[ALEC HOGG] India is an interesting country for us to look at as a model. Because when the liberation movements finally succeeded in India it took 60 years of reimplementation of the Raj – the licenced Raj they call it – before they threw out the socialists. Which they did last year and Narendra Modi’s party was voted into power. What is interesting, and it’s a similar situation that happened in Argentina, in India Modi was running one of the states. And the state was an outlier to the rest of India. The policies he had implemented there were modern economic policies. There’s no reason why the United States should have 26% of global GDP with only 5% of the people. The only reason is that they have economic policies that promote the efficient distribution of goods and services. It’s that damn simple; when you put obstacles in the way of human ingenuity then you will not grow as fast as those who allow human ingenuity to grow. So what happened in India last year when they changed their government was that they started implementing lots of new policies. They grew last year at 7.5%. The Finance Minister, Arun Jaitley, was quite celebrated in Davos this year and he was saying that it should have been higher than 7.5% but they had a really bad monsoon on which two thirds of the Indian population rely. So they’re expecting a base-load of 5% he said; they won’t go below five and they’re expecting quite a significant increase over that. The Indian example tells us how corruption can destroy a country’s fabric. When the British colonialists were in power they ran it like a colony and as a consequence anything you wanted to do you had to have a licence for. So when it transitioned to the new government everything you wanted to do you needed a licence for … And if you can imagine a more fertile ground for corruption than that; you have to pay someone to get the ability to actually do something. And they’ve suffered under that for 60 years. India is … you won’t find more enterprising people. We know this from our own group of people from an Indian background in South Africa. Massively aware of value, very enterprising, very hardworking, very able to develop business pretty quickly in the most difficult conditions as they did in apartheid South Africa. And when you unleash that potential then you have another China happening. The reality is now that with that potential being unleashed; with just a different approach towards governance and corruption, India is the next driver. It’s pretty consistently believed around the world that that’s what’s going to happen. Britain is a small population. India has a billion people, Britian has 60 million. Although Britain is well positioned for the fourth industrial age, and it really is, because of the history of the British. They are tolerant, they are educated. You know why do the Russians and the Iranians and the Israelis buy expensive property in London? Because they think that the political system is stable and continue is going to. The advantages that Britain has in this fourth industrial revolution that we’re going into is enormous but the size of its population means that it will never be the driver that India or China would be.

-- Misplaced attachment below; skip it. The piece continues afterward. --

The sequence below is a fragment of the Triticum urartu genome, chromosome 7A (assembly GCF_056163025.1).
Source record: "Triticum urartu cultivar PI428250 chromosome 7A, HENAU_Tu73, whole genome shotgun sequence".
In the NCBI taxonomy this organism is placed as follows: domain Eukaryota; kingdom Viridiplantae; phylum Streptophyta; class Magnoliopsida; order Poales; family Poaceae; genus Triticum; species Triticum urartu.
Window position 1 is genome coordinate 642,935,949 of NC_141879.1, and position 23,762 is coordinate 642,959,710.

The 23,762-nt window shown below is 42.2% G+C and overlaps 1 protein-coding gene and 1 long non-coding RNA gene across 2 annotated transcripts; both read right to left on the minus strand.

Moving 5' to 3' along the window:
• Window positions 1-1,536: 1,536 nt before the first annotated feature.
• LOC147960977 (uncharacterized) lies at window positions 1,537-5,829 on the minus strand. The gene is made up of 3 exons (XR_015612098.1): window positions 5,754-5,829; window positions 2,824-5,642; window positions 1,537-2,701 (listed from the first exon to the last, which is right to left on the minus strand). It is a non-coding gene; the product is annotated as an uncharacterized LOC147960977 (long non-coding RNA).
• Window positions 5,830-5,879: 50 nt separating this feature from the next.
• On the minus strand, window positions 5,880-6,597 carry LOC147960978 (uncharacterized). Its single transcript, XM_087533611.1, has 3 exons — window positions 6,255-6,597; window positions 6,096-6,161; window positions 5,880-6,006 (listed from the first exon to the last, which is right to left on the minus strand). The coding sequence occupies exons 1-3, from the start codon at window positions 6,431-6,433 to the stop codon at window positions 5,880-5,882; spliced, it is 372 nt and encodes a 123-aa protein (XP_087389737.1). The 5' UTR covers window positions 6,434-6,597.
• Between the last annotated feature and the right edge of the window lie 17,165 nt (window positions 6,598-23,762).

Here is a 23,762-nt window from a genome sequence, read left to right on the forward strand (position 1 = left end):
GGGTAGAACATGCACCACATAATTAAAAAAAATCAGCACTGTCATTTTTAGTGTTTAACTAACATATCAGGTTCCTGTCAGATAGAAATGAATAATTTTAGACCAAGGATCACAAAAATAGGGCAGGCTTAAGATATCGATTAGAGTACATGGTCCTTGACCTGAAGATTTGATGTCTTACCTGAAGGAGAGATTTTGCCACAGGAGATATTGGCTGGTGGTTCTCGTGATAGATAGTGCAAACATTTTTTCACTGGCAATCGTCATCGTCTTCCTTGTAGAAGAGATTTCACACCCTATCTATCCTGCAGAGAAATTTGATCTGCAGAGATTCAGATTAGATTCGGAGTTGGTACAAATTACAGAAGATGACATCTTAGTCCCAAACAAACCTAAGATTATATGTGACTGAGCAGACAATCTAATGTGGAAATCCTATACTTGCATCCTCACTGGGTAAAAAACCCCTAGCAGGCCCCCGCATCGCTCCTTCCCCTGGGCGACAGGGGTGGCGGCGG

[DAVID O’SULLIVAN] You met some very interesting people in Davos, Alec. You spoke about Ian Golding, The age of discovery, the new renaissance being led now by the developing countries; you spoke about India, China. You also mentioned in your address, you touched on Argentina. Just flesh out a little bit more about the lessons that Argentina is teaching us? What’s happening there?